Fiction by Dr. Kevin Dautremont
I wanted to be just like Yakov.
Yakov was cool. He was also impervious to the slings and arrows of outrageous fortune, or at least to the scalpels and barbs of General Surgery. Of course, it helped that he had served on a submarine in the Russian navy. And that he had slipped out across the suddenly porous border during Yeltsin’s presidency. It probably didn’t hurt that he had spent a year and a half driving taxi while he learned English and waited for a residency position to open up.
He was a fourth year resident and I was in my first. He should have been chief resident but Cudworth hated him. Dr. Simon Cudworth. Professor of General Surgery. Rigid. Demanding. Sarcastic. Mean. Had he been born Spanish and about five hundred years earlier he’d have made a great Inquisitor. Instead, he made do with tormenting residents and sacrificing the occasional medical student. All the residents and most of the attendings were afraid of him. All that is except Yakov.
Once Cudworth smacked a fifty dollar bill into Yakov’s hand and told him to get a haircut forthwith. The Russian waited until Cudworth had walked away before turning to the rest of us. He snapped the bill in front of our faces and grinned. “Pizza tonight, comrades.” Yakov loved the spotlight. He was a fine surgeon and an excellent clinician who presented his cases with panache and flair. My greatest hope was that Cudworth would forget my name and I could fade off into the background. It wasn’t meant to be.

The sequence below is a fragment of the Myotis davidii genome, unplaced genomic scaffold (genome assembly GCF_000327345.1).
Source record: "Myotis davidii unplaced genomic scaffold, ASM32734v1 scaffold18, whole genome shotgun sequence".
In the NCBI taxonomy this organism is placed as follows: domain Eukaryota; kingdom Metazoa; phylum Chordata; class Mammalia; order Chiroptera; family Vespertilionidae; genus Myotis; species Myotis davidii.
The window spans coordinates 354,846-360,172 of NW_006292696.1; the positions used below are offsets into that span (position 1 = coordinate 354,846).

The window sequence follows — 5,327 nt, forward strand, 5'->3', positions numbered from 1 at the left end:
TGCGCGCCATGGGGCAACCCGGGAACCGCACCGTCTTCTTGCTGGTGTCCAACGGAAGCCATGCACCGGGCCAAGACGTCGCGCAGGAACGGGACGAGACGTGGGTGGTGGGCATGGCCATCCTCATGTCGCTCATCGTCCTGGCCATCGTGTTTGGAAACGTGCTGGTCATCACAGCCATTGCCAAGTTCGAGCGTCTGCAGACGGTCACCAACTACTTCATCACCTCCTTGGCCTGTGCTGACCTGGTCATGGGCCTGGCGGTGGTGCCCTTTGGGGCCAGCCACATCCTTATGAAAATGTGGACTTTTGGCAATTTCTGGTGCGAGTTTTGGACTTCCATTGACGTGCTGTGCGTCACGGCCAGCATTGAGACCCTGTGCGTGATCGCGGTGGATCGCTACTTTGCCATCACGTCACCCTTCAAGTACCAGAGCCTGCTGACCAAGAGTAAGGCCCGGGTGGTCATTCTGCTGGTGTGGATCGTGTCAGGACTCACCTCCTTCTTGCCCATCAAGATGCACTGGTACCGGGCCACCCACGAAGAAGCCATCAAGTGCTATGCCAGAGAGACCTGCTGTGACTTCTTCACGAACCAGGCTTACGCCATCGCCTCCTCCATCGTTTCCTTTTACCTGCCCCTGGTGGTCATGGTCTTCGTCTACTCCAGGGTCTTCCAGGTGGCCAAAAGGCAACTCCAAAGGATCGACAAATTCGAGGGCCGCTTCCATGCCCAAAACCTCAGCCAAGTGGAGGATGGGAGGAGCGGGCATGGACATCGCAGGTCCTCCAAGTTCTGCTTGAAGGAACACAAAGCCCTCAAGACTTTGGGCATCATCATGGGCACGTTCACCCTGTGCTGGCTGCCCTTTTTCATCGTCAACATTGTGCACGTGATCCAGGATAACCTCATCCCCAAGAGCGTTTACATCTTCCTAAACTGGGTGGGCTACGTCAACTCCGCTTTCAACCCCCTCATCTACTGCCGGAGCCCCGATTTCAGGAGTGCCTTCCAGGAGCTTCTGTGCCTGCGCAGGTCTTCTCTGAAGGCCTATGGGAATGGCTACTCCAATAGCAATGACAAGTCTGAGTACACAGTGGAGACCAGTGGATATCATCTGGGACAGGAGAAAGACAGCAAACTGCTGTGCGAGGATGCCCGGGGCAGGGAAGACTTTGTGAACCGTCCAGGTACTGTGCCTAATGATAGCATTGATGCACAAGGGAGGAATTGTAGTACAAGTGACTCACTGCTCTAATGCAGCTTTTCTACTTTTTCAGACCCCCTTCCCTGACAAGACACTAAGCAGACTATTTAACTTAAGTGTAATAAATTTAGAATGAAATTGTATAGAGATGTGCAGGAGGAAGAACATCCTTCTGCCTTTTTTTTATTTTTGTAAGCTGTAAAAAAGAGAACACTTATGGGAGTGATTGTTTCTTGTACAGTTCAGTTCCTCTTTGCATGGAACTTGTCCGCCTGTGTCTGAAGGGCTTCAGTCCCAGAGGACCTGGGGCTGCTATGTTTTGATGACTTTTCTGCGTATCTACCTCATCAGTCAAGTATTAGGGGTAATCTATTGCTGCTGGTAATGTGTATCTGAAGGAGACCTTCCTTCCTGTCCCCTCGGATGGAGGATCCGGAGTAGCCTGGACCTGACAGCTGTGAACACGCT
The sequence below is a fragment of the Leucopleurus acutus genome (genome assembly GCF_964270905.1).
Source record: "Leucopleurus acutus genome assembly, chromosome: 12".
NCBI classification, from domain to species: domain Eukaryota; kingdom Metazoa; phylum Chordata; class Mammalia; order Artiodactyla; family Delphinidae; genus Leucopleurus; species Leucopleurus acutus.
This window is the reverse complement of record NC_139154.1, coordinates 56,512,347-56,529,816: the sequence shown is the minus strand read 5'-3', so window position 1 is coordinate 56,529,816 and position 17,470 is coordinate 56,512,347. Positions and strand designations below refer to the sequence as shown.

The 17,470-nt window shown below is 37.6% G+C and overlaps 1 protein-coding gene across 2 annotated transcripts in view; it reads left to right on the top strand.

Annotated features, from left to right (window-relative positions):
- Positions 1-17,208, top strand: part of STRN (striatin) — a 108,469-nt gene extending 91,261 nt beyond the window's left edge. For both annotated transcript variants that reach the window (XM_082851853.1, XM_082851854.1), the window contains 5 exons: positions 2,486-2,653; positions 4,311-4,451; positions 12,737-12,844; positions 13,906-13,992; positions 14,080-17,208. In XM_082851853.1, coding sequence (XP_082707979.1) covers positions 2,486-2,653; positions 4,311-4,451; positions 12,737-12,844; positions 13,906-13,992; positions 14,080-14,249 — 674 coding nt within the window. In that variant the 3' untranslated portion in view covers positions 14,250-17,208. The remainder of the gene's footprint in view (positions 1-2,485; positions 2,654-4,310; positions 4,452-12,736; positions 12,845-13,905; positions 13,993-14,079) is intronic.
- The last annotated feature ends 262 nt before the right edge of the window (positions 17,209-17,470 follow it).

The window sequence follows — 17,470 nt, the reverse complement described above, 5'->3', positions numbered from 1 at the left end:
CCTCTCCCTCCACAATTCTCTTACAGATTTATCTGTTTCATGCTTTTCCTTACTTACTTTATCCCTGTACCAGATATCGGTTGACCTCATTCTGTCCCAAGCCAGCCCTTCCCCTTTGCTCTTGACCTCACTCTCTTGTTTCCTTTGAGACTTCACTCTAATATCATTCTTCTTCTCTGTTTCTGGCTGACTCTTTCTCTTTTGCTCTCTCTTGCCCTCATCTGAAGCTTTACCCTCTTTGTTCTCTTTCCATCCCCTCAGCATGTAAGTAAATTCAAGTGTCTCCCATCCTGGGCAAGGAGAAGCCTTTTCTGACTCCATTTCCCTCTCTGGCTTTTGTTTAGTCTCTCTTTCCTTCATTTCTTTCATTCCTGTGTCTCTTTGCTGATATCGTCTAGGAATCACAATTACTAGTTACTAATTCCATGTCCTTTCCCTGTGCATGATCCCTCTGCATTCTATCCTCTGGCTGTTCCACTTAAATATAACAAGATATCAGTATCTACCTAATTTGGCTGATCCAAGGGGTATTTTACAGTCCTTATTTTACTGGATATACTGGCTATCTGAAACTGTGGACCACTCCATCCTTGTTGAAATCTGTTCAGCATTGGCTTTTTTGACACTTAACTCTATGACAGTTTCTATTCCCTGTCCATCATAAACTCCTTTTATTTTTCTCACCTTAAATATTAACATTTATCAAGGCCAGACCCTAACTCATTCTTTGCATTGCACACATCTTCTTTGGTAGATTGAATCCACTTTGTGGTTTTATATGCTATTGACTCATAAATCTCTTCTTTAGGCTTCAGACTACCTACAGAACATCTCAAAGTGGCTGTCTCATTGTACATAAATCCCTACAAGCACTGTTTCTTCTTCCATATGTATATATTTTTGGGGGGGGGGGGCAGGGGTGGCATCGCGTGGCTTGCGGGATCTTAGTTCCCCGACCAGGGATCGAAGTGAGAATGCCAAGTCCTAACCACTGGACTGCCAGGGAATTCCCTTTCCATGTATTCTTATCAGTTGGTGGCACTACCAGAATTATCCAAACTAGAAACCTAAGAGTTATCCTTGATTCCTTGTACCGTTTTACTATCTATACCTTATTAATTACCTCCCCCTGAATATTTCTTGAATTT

Somehow the fates had conspired to stick me on Cudworth’s rotation. While the other residents could slouch around in scrubs, I would have to stay in shirt and tie. While they could lounge at the back of the lecture hall during rounds and catch a few moments of sleep, I would have to stay alert and upright in the front row. While they could rush through admission physical exam before moving on to other pursuits, like eating, I would have to be thorough and complete. Dr. Cudworth had made that very clear on the first day. He had looked me in the eye and said, “There are only two reasons not to do a digital rectal exam. If the patient lacks the lower end of his bowel, or if the physician lacks fingers. You do have fingers, don’t you?”
It was near the end of my time in purgatory. I had been called to the ward to do yet another admission and arrived bleary eyed and yawning. The nurse shook her head sadly. “How long have you been awake for?”
“I don’t know. What day is it?”
The patient was an elderly man, calm and understanding as I fumbled my way through the examination, my eyelids continually drifting downward. I struggled along until I reached the final indignity, Time to explore the hidden secrets of the rectum. I bent over the patient and began. Something was wrong. I screwed my eyes shut in concentration while a loud exclamation escaped my lips, “What on earth?”
Yakov stuck his head through the exam room door. “Is problem?”
“I don’t know. I’ve never felt anything like this before.”
Yakov stepped into the room and looked at me. Then down at the patient. He turned and shouted through the open door. “Nurse, come please. Bring scissors.”
The patient’s head snapped up. “Is something the matter?”
Gently pushing the man’s head back down, Yakov moved to stand beside me. “For you,” he said to the patient, “Is no worry.” He looked me in the eye. “For you, not so much.”
I followed his gaze. Stretching downward from my neck, into and out of the nether regions of patient’s large intestine, was something long, and blue, and striped.
Yakov patted my shoulder. “That, my friend, is your tie.”